• The cost per result of each ad set is calculated and compared. The ad set with the lowest cost per result, such as cost per website purchase, wins. Facebook makes these calculations with Facebook’s attribution system. Facebook uses data from the test itself and thousand of simulations based on it, which helps us determine our confidence level in the results.
  • After the test is complete, you’ll get a notification and email containing results. These insights can then fuel your ad strategy and help you design your next campaign.

 

Objectives for Split Testing

 
Facebook split testing supports the following business objectives:

  • Traffic
  • App installs
  • Lead generation
  • Conversions
  • Video views
  • Catalog sales
  • Reach
  • Engagement
  • Messages
  • Brand Awareness

 

Variables for Split Testing

 
Advertisers will have the option to test one of the following variables. You can test 5 different strategies with one of these variables.

  • Target audience
  • Delivery optimization
  • Placements
  • Creative
  • Product sets

 

Setting a Budget and Schedule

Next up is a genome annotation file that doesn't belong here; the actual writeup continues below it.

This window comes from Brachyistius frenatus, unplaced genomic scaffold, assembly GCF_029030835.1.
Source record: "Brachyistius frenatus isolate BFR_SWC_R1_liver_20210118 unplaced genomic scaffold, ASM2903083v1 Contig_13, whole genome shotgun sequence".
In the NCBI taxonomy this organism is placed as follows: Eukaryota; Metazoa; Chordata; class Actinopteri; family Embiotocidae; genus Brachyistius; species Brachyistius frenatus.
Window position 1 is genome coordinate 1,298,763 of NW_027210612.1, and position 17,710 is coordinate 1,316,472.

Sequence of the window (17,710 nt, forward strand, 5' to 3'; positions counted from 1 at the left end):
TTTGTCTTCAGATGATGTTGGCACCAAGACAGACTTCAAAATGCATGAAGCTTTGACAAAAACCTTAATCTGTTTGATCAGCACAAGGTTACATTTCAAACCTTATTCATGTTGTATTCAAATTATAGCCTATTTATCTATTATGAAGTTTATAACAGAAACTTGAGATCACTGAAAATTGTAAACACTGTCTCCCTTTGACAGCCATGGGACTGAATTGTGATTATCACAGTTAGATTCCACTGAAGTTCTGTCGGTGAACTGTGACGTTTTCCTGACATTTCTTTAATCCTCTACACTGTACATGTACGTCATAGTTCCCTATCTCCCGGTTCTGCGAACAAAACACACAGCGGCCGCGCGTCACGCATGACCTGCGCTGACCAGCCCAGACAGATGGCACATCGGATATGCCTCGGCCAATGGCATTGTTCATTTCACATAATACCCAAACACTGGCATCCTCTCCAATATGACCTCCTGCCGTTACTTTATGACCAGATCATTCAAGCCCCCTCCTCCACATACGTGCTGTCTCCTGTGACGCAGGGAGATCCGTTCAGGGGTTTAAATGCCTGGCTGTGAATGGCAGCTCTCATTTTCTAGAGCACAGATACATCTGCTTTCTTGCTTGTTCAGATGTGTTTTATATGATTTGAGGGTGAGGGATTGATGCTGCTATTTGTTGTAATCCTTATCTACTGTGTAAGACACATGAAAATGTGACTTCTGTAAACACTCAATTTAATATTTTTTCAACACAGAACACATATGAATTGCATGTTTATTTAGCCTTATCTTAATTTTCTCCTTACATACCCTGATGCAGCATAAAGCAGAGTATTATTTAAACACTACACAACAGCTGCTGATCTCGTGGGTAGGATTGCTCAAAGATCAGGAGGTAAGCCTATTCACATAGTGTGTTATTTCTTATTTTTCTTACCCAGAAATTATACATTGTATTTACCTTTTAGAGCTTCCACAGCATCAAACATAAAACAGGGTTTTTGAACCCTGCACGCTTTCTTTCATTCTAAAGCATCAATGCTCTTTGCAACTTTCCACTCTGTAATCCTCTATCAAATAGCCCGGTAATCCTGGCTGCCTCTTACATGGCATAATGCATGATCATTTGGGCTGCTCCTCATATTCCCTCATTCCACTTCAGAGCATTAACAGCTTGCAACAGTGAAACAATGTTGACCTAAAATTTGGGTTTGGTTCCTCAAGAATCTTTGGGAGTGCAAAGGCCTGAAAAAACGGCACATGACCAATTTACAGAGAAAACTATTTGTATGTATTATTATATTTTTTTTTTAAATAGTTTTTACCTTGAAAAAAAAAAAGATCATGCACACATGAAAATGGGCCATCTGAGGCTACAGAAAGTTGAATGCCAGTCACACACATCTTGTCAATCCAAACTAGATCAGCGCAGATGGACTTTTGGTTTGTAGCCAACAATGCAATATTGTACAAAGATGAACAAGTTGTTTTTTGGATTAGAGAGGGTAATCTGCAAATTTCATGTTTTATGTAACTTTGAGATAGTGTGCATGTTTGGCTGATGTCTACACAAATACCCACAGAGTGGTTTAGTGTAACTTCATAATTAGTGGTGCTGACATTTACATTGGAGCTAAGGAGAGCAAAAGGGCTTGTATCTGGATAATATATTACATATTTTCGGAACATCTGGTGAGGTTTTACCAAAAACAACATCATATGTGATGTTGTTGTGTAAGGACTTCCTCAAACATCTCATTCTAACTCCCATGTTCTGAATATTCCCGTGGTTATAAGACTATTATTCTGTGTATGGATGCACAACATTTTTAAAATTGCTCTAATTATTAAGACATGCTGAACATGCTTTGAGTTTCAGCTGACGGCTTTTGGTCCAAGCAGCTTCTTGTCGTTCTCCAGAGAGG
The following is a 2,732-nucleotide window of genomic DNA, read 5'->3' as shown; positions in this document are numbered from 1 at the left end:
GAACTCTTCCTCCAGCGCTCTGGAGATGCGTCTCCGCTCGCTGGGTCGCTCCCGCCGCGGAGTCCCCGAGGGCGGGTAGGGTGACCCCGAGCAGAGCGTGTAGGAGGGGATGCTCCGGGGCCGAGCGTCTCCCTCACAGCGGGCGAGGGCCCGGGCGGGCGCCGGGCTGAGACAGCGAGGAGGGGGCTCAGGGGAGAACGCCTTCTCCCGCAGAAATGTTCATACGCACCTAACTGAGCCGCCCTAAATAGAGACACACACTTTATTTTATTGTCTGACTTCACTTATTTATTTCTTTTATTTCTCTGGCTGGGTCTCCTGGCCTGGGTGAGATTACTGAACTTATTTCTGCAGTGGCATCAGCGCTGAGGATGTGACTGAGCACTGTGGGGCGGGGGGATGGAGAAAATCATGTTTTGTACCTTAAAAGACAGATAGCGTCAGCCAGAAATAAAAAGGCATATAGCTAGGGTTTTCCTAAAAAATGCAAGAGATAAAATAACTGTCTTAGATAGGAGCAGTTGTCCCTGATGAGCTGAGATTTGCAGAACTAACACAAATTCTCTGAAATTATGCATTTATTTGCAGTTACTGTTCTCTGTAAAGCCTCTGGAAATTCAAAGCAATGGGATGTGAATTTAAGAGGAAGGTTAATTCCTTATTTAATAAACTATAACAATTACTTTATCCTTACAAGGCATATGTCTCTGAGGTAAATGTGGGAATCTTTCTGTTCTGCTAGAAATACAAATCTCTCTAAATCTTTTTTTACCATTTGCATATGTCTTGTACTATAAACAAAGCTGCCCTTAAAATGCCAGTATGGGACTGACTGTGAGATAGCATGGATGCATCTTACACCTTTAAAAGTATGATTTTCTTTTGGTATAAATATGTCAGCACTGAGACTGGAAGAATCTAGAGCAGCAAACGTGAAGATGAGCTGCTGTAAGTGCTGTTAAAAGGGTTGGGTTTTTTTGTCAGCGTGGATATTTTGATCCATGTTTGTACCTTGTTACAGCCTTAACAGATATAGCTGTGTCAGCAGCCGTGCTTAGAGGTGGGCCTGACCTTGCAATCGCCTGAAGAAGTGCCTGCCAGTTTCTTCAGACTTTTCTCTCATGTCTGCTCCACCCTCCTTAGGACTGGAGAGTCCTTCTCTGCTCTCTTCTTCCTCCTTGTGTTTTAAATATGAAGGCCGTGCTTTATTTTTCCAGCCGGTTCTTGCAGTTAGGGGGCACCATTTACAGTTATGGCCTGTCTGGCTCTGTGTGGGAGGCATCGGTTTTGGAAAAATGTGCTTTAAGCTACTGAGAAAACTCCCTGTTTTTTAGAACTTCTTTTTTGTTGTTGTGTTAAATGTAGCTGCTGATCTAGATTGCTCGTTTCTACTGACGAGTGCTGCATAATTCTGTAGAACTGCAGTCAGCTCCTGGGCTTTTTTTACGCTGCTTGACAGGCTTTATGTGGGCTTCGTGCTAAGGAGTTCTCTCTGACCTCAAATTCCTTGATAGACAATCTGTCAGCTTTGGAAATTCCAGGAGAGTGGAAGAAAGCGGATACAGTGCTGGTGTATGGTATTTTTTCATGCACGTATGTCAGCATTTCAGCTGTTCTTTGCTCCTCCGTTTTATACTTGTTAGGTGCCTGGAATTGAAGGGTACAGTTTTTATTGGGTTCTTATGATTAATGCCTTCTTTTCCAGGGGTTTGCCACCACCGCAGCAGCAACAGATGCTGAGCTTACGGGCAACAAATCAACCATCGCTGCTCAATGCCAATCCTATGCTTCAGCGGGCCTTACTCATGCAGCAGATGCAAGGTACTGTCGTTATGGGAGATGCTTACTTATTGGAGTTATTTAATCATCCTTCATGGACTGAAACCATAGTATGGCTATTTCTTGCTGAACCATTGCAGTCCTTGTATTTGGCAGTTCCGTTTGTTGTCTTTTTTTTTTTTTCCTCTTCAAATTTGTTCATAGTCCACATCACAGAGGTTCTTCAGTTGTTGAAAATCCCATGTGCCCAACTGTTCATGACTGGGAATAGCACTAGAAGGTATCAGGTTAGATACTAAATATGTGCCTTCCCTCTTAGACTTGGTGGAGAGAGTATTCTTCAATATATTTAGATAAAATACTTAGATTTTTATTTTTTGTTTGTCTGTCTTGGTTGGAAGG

Your split test should have a budget that will produce enough results to confidently determine a winning strategy. You can use the suggested budget that Facebook provides if you’re not sure about an ideal budget. It also provides a mandatory minimum budget to help guide you. The budget and audience will then be divided between the ad sets. You can choose to divide it evenly or weigh one more than the other(s), depending on your preference.

Facebook recommends 4-day tests for the most reliable results, and if you aren’t sure about an ideal time frame, you can start with 4 days. In general, your test should run for at least 3 days and no longer than 30 days. Tests shorter than 3 days may produce insufficient data to confidently determine a winner, and tests longer than 14 days may not be an efficient use of budget since a test winner can usually be determined in 14 days or sooner.